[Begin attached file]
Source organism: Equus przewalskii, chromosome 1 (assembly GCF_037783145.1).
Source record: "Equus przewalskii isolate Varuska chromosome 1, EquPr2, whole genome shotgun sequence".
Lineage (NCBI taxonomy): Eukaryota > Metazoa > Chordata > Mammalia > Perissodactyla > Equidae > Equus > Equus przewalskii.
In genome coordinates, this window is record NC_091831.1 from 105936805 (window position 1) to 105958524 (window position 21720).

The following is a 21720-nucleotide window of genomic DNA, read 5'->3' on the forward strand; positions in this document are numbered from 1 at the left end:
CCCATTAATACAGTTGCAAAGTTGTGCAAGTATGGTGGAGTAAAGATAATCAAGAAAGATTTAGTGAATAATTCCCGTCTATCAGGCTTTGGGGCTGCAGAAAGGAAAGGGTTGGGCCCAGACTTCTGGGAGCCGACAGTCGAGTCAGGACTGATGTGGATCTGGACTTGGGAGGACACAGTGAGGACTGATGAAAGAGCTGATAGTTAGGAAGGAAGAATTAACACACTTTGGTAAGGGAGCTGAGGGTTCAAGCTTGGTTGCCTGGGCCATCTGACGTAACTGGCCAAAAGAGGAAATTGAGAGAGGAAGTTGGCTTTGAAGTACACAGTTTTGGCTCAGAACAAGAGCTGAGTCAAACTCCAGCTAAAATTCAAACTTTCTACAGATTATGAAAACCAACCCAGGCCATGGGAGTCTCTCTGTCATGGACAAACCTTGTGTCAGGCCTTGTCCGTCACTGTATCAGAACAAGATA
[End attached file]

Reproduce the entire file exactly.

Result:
Source organism: Equus przewalskii, chromosome 1 (assembly GCF_037783145.1).
Source record: "Equus przewalskii isolate Varuska chromosome 1, EquPr2, whole genome shotgun sequence".
Lineage (NCBI taxonomy): Eukaryota > Metazoa > Chordata > Mammalia > Perissodactyla > Equidae > Equus > Equus przewalskii.
In genome coordinates, this window is record NC_091831.1 from 105936805 (window position 1) to 105958524 (window position 21720).

The following is a 21720-nucleotide window of genomic DNA, read 5'->3' on the forward strand; positions in this document are numbered from 1 at the left end:
CCCATTAATACAGTTGCAAAGTTGTGCAAGTATGGTGGAGTAAAGATAATCAAGAAAGATTTAGTGAATAATTCCCGTCTATCAGGCTTTGGGGCTGCAGAAAGGAAAGGGTTGGGCCCAGACTTCTGGGAGCCGACAGTCGAGTCAGGACTGATGTGGATCTGGACTTGGGAGGACACAGTGAGGACTGATGAAAGAGCTGATAGTTAGGAAGGAAGAATTAACACACTTTGGTAAGGGAGCTGAGGGTTCAAGCTTGGTTGCCTGGGCCATCTGACGTAACTGGCCAAAAGAGGAAATTGAGAGAGGAAGTTGGCTTTGAAGTACACAGTTTTGGCTCAGAACAAGAGCTGAGTCAAACTCCAGCTAAAATTCAAACTTTCTACAGATTATGAAAACCAACCCAGGCCATGGGAGTCTCTCTGTCATGGACAAACCTTGTGTCAGGCCTTGTCCGTCACTGTATCAGAACAAGATA